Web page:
Monday 20 February 2017

You Can Never Trust A Photo!

“Photoshop is not a verb – it is a noun.
It is a means to an end, not the end itself.”
- Vincent Versace, American Photographer

Late each spring, Toronto comes alive with a celebration of photography: the annual Scotiabank Contact Photography Festival. Brilliant, exhausting, provocative, inspiring, infuriating, and back to brilliant. It’s a marquee event on my calendar.

One of the highlights last year was “Cutline: The Photography Archives of The Globe and Mail”. Located in The Globe and Mail’s old press hall on Front Street West, the exhibit featured a wide selection of images from The Globe’s photo archives. It marked the end of an era: the building was scheduled for demolition, and The Globe’s photo archives were being donated to the Canadian Photography Institute of the National Gallery of Canada in Ottawa. Read more about the exhibit here.

Looking at these photos was mesmerizing, but what astounded me most about them – most recorded long before digital photography and tools such as Photoshop came along – was the amount of manual (occasionally ham-fisted) changes that were made to the photos. One photo in particular, the 1956 “Paper rolls in the press room” (see above link) showed two young people looking up at huge rolls of newsprint in The Globe’s press room. Except…the figures of the two young people had been cut from another photo and glued onto the photo of the newsprint rolls. The photo that was printed in The Globe certainly looked like those two youngsters were standing in the press room, but, no, it was a fake photo. An innocent variation on fake news, I guess.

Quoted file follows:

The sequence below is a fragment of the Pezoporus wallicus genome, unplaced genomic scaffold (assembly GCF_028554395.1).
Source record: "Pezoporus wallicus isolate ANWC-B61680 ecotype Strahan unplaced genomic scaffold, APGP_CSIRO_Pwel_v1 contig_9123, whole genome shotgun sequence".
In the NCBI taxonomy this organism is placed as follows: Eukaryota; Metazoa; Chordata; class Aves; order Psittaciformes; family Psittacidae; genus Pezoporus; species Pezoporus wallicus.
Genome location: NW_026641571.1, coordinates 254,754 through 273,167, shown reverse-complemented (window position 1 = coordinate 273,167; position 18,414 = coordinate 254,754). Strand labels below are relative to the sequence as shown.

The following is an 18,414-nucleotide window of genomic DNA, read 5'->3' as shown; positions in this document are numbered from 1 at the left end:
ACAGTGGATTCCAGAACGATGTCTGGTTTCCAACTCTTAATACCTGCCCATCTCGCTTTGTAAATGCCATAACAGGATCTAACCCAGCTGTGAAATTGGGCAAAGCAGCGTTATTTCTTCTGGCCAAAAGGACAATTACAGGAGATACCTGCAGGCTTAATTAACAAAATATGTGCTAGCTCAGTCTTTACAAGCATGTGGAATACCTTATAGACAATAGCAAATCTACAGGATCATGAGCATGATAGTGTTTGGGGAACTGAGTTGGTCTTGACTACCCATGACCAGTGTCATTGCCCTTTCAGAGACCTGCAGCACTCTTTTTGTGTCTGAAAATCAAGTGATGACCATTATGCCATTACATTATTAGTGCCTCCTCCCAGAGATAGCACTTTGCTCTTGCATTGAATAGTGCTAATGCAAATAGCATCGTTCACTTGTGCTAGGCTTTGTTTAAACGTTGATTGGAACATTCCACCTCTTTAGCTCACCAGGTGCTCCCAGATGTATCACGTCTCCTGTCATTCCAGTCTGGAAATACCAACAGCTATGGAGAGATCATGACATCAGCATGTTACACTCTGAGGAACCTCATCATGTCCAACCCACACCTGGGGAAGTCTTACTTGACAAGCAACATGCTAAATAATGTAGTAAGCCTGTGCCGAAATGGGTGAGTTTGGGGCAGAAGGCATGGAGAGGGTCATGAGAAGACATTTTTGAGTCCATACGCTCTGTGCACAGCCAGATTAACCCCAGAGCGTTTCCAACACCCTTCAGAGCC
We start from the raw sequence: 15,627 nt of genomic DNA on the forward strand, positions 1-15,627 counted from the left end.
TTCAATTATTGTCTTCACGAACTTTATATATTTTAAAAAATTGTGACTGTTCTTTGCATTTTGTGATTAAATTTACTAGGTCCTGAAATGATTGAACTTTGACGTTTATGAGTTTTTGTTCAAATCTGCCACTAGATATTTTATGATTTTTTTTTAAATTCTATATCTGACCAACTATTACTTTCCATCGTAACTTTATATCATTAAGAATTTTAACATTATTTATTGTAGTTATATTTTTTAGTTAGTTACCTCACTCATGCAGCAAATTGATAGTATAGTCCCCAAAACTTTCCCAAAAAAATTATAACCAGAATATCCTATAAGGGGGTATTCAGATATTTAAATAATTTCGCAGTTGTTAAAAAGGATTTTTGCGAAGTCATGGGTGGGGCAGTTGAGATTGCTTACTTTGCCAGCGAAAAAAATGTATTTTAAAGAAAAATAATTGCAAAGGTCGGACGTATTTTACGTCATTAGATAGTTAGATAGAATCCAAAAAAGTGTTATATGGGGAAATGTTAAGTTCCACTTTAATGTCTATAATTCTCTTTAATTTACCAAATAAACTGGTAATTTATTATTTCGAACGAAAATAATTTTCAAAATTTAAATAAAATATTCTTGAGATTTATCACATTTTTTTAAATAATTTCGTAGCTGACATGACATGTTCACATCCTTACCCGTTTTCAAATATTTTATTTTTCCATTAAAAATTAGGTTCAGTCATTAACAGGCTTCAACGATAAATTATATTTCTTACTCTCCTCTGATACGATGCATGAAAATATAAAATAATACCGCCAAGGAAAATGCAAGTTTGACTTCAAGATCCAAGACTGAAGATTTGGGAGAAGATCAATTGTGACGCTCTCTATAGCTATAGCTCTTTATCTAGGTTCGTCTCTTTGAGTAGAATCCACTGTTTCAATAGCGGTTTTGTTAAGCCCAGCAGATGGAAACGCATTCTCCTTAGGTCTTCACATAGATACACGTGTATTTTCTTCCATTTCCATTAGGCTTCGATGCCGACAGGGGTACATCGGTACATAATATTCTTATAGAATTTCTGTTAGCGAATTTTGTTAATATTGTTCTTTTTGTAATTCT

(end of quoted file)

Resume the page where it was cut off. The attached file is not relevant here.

My point is this: when I hear people moaning away about how Photoshop has ruined photography and made it impossible to ‘trust’ a photo anymore, I laugh and say that you’ve NEVER been able to trust a photo! Ever since the invention of photography, photos have been altered to suit various agendas. The Soviets were masters of it in the Cold War. And check out the story of the famous Cottingley Fairies in the 1920s here.

Which brings me to the Photoshop workshop I took on Saturday at the Spark Box Studio (link) near Picton. Organized by the Baxter Arts Centre in Bloomfield (link) and the Baxter Studio School (link), the course was an excellent overview of this incredibly powerful photo editing program. Kyle, our instructor, certainly knew his stuff and helped me boost my editing skills.

I’ve been using Photoshop seriously for about eighteen months. Here’s an early example of my work. The first photo shows the arrival of the annual Canadian Pacific Holiday train in Belleville in November, 2015.

Next is a photo I recorded about five minutes before the train arrived.

Finally, here’s the combined image, showing the train heading towards the unwise boy who is not paying attention to the oncoming train…except it’s a fake.

The arrival of our basset hound, Edna, in late November, 2015, provided me with a great opportunity to build my Photoshop skills. Here’s a selection of the images I created for Facebook featuring Edna travelling the globe…and beyond. Some of the editing is crude, but gradually my skills have improved.

I hope you enjoy these images, but I’m pretty sure you can’t trust them!


  1. Yet for all her travels, and the many important people with whom she associates, Edna is still a such a gentle, unassuming soul.

    1. Yes, I expect Edna's unassuming manners will open many doors for her. She knows more people in the neighbourhood than I do!